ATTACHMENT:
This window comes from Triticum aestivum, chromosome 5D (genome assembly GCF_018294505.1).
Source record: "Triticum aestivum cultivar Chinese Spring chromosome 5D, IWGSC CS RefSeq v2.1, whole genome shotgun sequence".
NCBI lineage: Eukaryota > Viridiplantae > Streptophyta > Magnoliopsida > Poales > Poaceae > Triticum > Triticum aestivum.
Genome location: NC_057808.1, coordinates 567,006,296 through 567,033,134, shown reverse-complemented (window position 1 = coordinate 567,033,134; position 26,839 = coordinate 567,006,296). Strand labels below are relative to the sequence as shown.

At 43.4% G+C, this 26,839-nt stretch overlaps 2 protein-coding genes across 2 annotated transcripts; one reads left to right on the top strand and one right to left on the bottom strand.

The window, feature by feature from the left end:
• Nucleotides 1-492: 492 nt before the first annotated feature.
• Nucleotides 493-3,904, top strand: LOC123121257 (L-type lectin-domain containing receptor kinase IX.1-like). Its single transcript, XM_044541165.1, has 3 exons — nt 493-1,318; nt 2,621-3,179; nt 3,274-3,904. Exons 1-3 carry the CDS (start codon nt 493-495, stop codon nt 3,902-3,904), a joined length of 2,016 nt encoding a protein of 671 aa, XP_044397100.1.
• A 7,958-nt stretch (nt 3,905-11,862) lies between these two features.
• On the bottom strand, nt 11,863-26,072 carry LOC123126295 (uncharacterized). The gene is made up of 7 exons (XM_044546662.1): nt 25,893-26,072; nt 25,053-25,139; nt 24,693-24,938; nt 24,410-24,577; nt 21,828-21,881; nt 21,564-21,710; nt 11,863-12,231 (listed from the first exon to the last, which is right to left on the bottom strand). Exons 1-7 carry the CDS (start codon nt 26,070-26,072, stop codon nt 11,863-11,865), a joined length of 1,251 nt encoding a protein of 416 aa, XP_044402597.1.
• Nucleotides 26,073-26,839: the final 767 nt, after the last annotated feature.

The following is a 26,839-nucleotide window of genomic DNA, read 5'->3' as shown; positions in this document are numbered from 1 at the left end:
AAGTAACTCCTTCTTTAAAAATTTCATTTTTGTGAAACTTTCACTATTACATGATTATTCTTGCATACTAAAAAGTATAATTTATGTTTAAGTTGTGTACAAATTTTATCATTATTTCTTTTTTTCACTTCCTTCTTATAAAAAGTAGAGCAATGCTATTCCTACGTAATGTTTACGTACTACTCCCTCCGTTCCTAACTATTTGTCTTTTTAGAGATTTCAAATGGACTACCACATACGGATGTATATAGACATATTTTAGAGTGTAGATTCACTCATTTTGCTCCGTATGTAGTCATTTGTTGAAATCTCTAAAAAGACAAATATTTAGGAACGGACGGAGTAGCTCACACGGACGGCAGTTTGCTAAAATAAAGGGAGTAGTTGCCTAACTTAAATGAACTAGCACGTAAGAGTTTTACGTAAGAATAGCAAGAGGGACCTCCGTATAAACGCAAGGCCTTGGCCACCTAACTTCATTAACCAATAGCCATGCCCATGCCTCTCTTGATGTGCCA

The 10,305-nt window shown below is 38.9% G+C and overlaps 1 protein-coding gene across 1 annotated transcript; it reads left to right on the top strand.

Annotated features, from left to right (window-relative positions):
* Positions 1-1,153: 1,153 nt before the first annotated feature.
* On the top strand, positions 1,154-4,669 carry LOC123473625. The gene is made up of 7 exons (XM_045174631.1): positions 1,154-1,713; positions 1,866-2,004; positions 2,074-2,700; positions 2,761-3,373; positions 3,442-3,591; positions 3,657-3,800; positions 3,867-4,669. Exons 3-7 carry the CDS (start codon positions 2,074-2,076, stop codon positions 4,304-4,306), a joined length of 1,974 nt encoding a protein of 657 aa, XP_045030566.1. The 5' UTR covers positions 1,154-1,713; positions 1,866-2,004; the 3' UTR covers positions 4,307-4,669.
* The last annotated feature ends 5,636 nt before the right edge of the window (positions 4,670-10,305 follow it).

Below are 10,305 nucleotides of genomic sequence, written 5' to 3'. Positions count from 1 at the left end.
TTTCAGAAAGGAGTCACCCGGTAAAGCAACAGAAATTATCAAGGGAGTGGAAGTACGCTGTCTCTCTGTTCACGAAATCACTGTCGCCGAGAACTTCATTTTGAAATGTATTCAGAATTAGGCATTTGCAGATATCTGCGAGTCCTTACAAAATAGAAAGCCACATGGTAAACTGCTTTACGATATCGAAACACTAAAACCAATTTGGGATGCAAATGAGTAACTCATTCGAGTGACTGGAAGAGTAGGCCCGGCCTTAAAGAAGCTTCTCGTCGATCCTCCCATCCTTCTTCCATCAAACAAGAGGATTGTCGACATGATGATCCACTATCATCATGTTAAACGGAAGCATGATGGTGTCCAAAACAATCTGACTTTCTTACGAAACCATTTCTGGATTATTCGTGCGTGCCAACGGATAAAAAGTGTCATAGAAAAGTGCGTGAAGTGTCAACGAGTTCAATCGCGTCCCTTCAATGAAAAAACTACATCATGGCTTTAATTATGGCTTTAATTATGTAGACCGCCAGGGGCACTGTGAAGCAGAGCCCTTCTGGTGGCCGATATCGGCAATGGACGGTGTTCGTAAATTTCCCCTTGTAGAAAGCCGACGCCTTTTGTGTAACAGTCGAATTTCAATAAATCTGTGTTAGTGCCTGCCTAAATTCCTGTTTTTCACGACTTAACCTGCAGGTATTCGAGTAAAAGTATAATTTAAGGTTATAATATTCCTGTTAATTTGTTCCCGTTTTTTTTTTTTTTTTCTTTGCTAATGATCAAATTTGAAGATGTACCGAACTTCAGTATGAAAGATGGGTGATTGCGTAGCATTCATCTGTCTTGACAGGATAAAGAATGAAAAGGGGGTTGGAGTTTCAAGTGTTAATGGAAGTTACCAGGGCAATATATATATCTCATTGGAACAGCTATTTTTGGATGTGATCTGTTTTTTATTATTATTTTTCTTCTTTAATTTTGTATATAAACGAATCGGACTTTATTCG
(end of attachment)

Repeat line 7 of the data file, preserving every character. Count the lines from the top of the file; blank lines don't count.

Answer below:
• Nucleotides 1-492: 492 nt before the first annotated feature.